Getting My Feet Wet With the Fujifilm X30

After researching the web, saving money, and waiting for two long years, I finally got my mirrorless camera, the Fujifilm X30 on February 2, 2015—14 days ago.  Since then I’ve played with it for a while and reading the Basic Operations Owner’s Manual to getting it ready to shoot.  That phase is done.  Then on February 14, 2015—Valentine’s Day—I went out to take my first shots.  What a great feeling it was having this baby in my hands.  The subject was a Guayacan tree with beautiful pink flowers on Ricardo J. Alfaro’s Highway a few blocks away from my house.

Just to play it safe, I decided to set the camera in full automatic mode (Advanced SR Auto).  The machine would automatically select the optimum camera settings for certain modes . All I had to do was point and shoot.  That’s all.  You will decide how bad or how well the camera performed at the end of this post.

First I will introduce the salient characteristics of this compact high-end point-and-shoot mirrorless camera.  On August 14, 2014, Fujifilm Corporation (President: Shigehiro Nakajima) proudly announced the launch of the new Fuji X30 camera. Now in its third generation, the X30 replaces the Fuji X20 with new functions and improvements that makes it a joy to use.  Initially the price tag was $598.95. That’s the price I paid for.  Then a few months later, the price dropped to $498.95 at  That’s a whopping drop of 16.7 percent.  Ouch!

I.  The Machine

This is a beautiful camera with an aesthetic retro and modern design full of nostalgia.  It displays a refined and mature look with straight strong lines.  It’s manufactured with a high-quality solid magnesium alloy metal frame and a rugged rubberized mid section.  It feels like a real camera in your hands; not a light plastic inexpensive toy.  It has a fairly compact size—portable and light enough to carry comfortably out to the field.  Its dimensions are:  Wide (4.6″), Height (2.6″), and Depth (1.6″). You can buy it in silver or black.  I chose silver.

A light but strong magnesium alloy is used for the top and bottom of the body. Metal rings milled from aluminum are used for the lens, while the large 3 dimensional rubber grip fits well in the hand and enhances overall operation. A classy thumb grip would be great to improve the shooting experience.

The main reason for my purchasing the Fuji X30 was to have an enjoyable experience using a fun easy-to use-camera; not a super complex “rocket science” device to take pictures.  The machine has generous characteristics that make it desirable for everyday use.  There are also a few minor negatives I have found after using the camera for a few days.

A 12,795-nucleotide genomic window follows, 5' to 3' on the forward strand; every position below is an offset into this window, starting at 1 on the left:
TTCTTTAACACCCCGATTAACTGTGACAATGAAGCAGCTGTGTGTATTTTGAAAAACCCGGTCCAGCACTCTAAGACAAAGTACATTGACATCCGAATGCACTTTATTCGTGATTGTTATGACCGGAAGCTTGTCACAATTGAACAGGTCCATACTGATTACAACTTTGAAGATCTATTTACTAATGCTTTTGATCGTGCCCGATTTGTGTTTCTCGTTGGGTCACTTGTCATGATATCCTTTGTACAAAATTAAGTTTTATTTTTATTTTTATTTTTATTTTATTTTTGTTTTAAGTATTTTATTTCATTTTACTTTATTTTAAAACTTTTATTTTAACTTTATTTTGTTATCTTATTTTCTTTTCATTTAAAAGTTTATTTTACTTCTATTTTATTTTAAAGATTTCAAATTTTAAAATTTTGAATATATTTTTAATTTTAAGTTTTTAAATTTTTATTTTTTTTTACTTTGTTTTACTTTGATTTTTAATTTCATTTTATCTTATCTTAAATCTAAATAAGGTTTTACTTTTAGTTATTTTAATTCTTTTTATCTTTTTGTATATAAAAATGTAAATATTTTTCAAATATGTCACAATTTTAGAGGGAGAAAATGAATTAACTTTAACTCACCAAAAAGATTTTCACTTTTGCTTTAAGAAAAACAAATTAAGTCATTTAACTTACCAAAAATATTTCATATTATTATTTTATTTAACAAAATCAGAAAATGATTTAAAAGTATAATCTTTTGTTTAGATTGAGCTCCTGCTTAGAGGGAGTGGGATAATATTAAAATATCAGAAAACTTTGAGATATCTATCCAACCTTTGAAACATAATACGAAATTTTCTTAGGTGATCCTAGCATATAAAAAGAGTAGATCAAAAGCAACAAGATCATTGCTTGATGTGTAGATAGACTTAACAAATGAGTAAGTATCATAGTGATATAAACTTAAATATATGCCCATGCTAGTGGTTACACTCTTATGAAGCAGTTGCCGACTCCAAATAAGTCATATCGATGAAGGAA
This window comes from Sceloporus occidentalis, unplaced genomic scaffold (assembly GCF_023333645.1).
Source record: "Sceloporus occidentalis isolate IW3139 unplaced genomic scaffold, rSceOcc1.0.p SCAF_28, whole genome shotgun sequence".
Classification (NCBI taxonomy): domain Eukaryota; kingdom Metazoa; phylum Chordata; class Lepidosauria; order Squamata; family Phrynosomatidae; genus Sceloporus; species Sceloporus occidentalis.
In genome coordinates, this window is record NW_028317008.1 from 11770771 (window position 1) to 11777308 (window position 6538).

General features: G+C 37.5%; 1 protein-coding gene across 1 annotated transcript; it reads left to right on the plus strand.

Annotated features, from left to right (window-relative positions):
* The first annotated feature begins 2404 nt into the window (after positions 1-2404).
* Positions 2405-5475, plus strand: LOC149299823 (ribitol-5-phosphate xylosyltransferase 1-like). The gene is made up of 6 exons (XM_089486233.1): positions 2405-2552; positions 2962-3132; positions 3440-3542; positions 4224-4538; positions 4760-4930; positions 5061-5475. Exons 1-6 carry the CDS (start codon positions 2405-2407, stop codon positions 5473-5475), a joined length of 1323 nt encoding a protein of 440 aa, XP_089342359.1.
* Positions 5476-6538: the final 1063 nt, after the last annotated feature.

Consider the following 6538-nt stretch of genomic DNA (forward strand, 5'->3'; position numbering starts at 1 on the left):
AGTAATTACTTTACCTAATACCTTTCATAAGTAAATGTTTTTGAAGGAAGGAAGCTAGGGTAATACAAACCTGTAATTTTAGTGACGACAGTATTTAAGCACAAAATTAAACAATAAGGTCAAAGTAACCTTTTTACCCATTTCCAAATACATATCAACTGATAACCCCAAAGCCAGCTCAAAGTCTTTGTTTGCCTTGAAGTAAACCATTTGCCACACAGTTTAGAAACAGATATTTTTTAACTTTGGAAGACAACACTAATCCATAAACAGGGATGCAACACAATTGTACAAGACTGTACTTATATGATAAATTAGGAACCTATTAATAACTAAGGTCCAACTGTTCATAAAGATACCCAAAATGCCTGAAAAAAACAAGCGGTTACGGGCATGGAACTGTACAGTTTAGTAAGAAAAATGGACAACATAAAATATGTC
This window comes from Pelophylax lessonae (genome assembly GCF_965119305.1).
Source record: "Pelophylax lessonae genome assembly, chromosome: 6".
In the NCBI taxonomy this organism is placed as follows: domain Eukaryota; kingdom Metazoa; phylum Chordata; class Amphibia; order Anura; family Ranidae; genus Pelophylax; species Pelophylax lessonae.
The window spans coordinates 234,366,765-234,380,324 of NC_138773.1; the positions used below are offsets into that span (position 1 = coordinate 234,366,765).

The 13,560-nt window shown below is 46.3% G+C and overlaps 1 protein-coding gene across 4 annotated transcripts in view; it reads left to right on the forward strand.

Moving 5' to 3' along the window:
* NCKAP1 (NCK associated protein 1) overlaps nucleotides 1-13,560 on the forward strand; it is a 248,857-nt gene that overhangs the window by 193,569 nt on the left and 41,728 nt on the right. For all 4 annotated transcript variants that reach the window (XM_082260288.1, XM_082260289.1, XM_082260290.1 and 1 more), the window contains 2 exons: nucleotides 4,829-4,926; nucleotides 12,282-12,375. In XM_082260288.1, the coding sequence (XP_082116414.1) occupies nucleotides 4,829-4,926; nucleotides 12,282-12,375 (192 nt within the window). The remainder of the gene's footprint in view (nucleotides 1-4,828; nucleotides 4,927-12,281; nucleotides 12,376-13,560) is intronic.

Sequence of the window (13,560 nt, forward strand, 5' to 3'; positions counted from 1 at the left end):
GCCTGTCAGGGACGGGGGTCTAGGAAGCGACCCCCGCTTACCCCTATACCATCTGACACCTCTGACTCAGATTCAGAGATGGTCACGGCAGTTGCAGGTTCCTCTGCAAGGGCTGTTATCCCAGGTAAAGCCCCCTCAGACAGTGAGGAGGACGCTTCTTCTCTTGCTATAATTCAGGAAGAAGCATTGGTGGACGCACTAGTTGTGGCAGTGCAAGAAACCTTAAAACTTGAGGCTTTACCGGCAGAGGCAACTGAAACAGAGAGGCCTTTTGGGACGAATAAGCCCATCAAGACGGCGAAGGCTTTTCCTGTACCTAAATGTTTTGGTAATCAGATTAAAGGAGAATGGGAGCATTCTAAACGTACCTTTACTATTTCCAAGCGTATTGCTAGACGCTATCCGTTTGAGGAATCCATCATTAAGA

The camera has two control dials on the top, (e.g., the mode selector dial in aluminum cast and the aperture compensation dial). The first dial is common in most cameras and the latter is convenient for adjusting more or less light at your fingertips. The red shutter button avoids dust getting inside the camera. I bought it from another supplier. It adds a touch of pizzaz to the camera. Photo by ©Omar Upegui R.
This is the Mode Selector Dial manufactured with  aluminum cast. The Mode Dial allows you to quickly select various shooting modes. For example, the Advanced SR Auto mode determines the type of scene and automatically uses optimum shooting settings for high-quality images. I’ll be shooting in this mode for a while. Photo by ©Omar Upegui R.

Two top-plate dials and six function buttons positioned on the back of the body offer faster access to regularly used features for a more instinctive operation.  I have to learn how to handle this features better.  It’s still confusing for me at this stage.

This is a snapshot of the Aperture Compensation Dial. I use this feature often with my ole P&S Canon PowerShot A720 IS camera. Having it on the top of the camera next to the shutter button is very convenient. Photo by ©Omar Upegui R.
In this image you can see the Control and Zoom Ring/ON-Off switch. The first ring is a bit confusing to use and the latter is a nuisance. I prefer the normal On/Off switch commonly found in most cameras. Simple is beautiful in my opinion. Photo by ©Omar Upegui R.

A new control ring positioned behind the manual zoom control allows the immediate change of aperture settings and shutter speed while fine-tuning composition. Functions such as ISO sensitivity, film simulation, white balance and continuous shooting can be assigned by pushing the control ring setting button at the front.  It’s cool once you know how to do it.

The control ring also facilitates to easily access the film simulation features.  Fuji is famous for manufacturing unprecedented high-quality photographic films.  This technology has been transferred to its digital cameras as well.  Fujifilm’s renowned image quality, produced through the development of photographic films, helps to reproduce warm skin tones, bright blue skies and rich green trees in beautiful colors, just as they were in the real world. The X30 features the new, ‘Classic Chrome’ film simulation mode, which delivers muted tones and deep color reproduction.